Frankly, if it weren’t for the chemistry between Robert and his second wife, Elizabeth de Burgh (Florence Pugh, following up “Lady Macbeth” with another formidable role with more than just pretty costumes on offer), “Outlaw King” would be a dreary chore to sit through. As it is, there’s far too much testosterone swirling about, easily half of it contained in Aaron Taylor-Johnson’s maniacal performance as Robert’s ally James Douglas. The “Kick-Ass” star is barely recognizable in his grimy disguise as a John the Baptist-like wild man, though Mackenzie has a talent for eliciting career-best performances from his cast (Ewan McGregor in “Young Adam,” Jack O’Connell in “Starred Up”), and Pine and these two co-stars stand out from an ensemble that can otherwise be hard to keep straight.
That’s because the director, together with co-writers Bash Doran and James MacInnes (plus “additional writing” by Mark Bomback and David Harrower), hasn’t succeeded nearly as well in conceiving this project as he has in mounting it — which is to say that on one hand, “Outlaw King” feels terribly oversimplified, while on the other, it still fails to connect on a basic character level. Unlike Mel Gibson’s broader but far more engaging portrait of William Wallace, this movie never quite musters the same underdog appeal.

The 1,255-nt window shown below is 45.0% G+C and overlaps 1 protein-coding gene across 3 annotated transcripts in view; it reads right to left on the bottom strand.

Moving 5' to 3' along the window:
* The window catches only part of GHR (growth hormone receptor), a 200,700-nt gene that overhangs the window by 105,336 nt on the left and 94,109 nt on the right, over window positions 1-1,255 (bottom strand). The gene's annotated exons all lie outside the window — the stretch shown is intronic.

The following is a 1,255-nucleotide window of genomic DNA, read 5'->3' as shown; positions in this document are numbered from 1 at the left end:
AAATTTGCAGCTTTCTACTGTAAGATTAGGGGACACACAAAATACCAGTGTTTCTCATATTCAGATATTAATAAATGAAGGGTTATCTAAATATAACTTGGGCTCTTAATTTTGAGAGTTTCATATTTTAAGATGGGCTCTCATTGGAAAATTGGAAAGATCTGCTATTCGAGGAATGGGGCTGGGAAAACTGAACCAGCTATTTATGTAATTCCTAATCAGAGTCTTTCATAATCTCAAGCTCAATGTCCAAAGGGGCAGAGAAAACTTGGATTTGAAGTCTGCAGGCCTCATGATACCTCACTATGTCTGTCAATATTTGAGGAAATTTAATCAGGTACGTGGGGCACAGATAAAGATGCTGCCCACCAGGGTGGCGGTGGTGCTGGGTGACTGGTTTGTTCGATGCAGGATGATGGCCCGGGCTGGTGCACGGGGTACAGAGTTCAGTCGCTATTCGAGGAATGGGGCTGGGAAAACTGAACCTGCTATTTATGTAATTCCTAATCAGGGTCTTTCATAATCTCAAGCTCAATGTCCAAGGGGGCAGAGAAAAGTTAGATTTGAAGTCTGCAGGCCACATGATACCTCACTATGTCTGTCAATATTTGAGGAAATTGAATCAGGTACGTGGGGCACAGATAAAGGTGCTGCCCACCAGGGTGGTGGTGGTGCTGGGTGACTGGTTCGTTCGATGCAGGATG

The Robert the Bruce portrayed here is an inconsistent character, surrendering one moment, stabbing his rival in the face the next; marrying for political advantage rather than romance, then making sensitive love to his bride an indeterminate time later; running from conflict when he is outnumbered, only to orchestrate an improbable confrontation in which roughly 500 Scots face off against more than 3,000 English troops.
That latter skirmish, the Battle of Loudon Hill, provides the climactic showdown Mackenzie needs, even if it hardly marked the end of Robert’s fight for independence. This is the Scotland-proud director’s version of the “Saving Private Ryan” Normandy Beach invasion — with DP Barry Ackroyd’s hi-def camera embedded deep amid the carnage — but the effect isn’t nearly as impressive. Though undeniably bloodier, this standoff comes closer to the inelegant mayhem of Antoine Fuqua’s “King Arthur” (compromised by its PG-13 rating) or Ridley Scott’s “Kingdom of Heaven” (cut beyond all comprehension), with men in muddy chain-mail tunics impaling one another while dozens of horses fall, in wincing close-up, into trenches lined with pikes.
By this point, Edward has died of natural causes and his malcontent, bowl-cut son (Billy Howle) has taken charge, desperate to prove himself in a campaign that will take decades more to play out. It’s fascinating to compare not only the speeches that Robert and the king’s heir give before heading into combat, but also Robert’s words with those Gibson’s Wallace delivers in “Braveheart.” So much has changed in nearly a quarter century’s time that Mackenzie’s idea of blockbuster heroism robs his “Outlaw King” of the bombastic pep talk that would have been de rigueur for a studio movie. Heck, so much has happened in the last 24 hours (the film premiered within a day of a New York Times op-ed suggesting an outlaw insurgency rising within the Trump administration) that one wonders how audiences two months from now will perceive this rebel rallying cry.